Tree cavities – an indicator of forest biodiversity
Tree cavities (holes) are used by birds for nesting, and form habitats for many other organisms. On an area of 170 km2 in southern Finland, tree cavities have been recorded for over 30 years. In a two-year project funded by Skogssällskapet, Finnish researchers will use this unique set of data to improve understanding of how tree cavities promote biodiversity.
“Since so much of the forest in Finland and Sweden is managed, it’s important to understand how we can also manage biodiversity in these forests,” says Jari Kouki, leader of the research project and professor in forest ecology at the University of Eastern Finland. “The areas currently under strict protection will not be enough to preserve biodiversity, so we need to learn more about how silviculture affects biodiversity.”
In recent years, scientists have come to understand the importance for biodiversity of small elements, microhabitats, such as individual trees or, as in this case, tree cavities, in the forest landscape. Not only do they provide nests for the birds that make them but, once vacated, many other bird species, so-called secondary breeders, nest there. The cavities are also important habitats for insects and fungi, and even for mammals such as squirrels, martens, and bats.
“We already know that birds make cavities in both living and dead trees and in all tree species, but some tree species, like aspen, are more preferred. We want to understand why some trees are more preferred than others and what role the cavities play over time for different organisms. We want to learn more about the occurrence of tree cavities – their size, how they were made, the trees in which they are found, how long they last, etc – and how they are affected by different silvicultural measures.
“Our aim is to find practical methods for counting and measuring cavities to assess biodiversity in an area. We want to create a standardised protocol for the classification of tree cavities that forest owners and field surveyors can use as one of several indicators for biodiversity. Joakim Hjältén, professor in animal ecology at the Swedish University of Agricultural Sciences (SLU), is involved in our project, and we hope that our results will be applicable in practical silviculture in both Finland and Sweden,” explains Jari Kouki.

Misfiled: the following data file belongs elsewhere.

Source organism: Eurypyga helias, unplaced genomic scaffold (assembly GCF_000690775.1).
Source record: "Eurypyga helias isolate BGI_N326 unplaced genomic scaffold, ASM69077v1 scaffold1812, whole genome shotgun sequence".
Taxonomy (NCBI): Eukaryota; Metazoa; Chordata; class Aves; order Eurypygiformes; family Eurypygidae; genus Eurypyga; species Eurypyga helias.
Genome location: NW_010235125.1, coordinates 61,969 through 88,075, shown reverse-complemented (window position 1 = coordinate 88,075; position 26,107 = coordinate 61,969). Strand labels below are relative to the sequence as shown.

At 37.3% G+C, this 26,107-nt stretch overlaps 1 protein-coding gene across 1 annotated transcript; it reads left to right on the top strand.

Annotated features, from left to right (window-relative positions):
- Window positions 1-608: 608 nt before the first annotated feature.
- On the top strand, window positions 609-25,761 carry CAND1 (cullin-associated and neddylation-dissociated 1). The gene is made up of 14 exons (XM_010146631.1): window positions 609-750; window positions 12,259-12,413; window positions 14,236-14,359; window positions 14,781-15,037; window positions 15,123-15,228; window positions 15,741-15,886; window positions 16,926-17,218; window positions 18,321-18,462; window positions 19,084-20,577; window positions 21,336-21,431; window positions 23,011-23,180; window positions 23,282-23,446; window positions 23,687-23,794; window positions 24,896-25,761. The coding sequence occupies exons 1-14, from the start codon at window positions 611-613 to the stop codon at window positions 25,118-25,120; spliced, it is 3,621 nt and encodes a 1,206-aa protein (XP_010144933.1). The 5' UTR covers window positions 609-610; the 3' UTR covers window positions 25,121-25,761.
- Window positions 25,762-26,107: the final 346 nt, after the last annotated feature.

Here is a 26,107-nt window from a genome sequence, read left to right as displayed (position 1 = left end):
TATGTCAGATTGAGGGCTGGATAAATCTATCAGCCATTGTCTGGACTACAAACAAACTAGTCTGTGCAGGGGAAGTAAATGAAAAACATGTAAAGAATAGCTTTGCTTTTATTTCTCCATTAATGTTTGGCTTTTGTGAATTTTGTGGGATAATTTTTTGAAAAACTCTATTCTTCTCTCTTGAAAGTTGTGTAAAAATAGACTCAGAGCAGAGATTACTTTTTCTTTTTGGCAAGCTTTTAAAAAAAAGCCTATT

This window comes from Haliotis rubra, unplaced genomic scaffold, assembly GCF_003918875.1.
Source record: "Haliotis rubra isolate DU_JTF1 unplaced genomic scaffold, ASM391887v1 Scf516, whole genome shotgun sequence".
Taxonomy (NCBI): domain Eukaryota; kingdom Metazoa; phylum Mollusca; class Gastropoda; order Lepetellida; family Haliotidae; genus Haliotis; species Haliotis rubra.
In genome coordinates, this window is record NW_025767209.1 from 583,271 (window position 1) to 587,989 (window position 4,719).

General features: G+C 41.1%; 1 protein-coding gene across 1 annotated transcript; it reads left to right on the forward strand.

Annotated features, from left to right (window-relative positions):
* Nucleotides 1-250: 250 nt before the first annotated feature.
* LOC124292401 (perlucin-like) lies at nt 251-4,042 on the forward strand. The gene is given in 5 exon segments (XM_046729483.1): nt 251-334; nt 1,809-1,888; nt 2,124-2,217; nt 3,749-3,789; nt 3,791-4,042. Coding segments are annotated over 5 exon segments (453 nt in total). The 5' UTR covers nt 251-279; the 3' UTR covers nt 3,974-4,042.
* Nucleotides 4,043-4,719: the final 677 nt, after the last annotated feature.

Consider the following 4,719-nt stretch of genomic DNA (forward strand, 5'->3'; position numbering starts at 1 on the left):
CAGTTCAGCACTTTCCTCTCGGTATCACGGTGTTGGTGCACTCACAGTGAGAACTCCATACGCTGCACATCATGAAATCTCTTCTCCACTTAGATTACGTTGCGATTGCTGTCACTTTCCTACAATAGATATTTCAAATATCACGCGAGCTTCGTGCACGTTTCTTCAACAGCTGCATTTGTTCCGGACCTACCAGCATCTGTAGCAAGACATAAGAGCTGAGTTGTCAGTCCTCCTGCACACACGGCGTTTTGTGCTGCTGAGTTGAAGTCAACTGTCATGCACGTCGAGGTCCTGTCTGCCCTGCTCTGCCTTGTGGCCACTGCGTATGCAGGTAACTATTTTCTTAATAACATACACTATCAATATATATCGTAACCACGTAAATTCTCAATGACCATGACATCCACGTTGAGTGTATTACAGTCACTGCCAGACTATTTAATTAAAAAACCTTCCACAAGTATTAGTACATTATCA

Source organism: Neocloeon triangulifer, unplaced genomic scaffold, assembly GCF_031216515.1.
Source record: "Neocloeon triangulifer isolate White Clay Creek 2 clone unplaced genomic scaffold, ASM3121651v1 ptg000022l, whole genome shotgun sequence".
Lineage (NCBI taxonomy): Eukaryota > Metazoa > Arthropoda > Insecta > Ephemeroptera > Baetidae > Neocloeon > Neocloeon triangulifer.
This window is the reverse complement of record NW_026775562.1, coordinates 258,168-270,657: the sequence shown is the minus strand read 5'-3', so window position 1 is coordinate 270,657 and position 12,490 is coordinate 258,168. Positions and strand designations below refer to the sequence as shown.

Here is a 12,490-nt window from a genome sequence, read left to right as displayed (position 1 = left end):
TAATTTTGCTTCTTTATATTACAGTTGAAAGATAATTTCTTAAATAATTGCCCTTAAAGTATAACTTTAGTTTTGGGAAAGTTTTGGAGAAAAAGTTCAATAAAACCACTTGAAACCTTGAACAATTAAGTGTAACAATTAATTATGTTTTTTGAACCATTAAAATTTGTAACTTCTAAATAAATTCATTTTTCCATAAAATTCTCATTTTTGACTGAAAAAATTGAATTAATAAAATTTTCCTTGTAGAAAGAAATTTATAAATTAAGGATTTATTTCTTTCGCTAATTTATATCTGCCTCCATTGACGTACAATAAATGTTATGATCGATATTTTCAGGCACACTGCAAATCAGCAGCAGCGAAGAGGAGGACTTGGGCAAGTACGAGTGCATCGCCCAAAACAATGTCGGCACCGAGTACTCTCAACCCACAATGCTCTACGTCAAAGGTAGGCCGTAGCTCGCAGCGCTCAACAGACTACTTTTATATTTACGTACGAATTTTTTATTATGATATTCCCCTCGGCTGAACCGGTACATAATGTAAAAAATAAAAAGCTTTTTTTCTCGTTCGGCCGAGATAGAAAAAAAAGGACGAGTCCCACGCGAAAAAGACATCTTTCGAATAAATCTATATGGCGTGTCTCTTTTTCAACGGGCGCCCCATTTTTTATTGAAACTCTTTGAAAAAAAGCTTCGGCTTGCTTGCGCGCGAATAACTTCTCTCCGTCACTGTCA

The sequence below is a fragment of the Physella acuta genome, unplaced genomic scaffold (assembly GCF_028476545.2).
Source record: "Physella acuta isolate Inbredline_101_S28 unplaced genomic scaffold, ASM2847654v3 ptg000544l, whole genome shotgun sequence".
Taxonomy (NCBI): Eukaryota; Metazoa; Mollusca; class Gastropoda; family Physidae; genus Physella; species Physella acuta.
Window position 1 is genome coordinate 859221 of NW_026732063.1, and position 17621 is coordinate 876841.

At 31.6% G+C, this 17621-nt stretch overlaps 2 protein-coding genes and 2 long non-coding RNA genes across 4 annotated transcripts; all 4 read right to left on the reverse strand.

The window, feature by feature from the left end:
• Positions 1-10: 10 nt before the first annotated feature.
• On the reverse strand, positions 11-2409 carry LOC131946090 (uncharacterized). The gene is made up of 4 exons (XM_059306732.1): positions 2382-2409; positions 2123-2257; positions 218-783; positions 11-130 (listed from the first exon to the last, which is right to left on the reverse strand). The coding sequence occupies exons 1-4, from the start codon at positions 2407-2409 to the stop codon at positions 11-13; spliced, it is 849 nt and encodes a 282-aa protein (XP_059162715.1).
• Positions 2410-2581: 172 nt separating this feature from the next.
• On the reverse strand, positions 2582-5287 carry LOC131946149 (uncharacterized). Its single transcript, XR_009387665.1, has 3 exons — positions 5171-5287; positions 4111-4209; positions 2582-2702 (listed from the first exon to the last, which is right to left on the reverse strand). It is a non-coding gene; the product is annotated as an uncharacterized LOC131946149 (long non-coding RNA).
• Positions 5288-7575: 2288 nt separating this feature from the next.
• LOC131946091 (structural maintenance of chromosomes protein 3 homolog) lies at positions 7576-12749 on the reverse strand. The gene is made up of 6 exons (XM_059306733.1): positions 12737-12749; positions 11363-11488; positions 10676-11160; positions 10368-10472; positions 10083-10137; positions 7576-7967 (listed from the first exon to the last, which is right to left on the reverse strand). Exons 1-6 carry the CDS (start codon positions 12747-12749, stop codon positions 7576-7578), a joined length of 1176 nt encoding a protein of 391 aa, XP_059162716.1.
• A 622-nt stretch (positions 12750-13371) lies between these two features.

Joint projects especially welcome
Skogssällskapet welcomes applications for funding from universities and research institutes in Sweden and Finland. Applications regarding joint projects, involving researchers from both countries, are especially welcome.
The first time Jari Kouki applied for funding from Skogssällskapet was in 2020.
“I first heard about Skogssällskapet and the research funding through an email forwarded to me by a colleague. The list of previously funded projects caught my interest when I realised that some of them were very close to our field of work.
“The two-step application process was excellent. The short text for the first application needs to be really well written to explain the project concept, but it doesn’t demand a lot of paperwork. And I really appreciated that the response came so quickly. The second step was also clear and straightforward, and especially the budget section was easy to understand and complete.
“I really like the idea of joint research projects involving several countries. Today there’s a lot of networking between researchers in Finland and Sweden, but it’s a bit surprising we don’t see more joint research projects, since conditions in the two countries are similar in so many ways. Very few funders actively promote joint research projects, so I think Skogssällskapet is playing a key role.”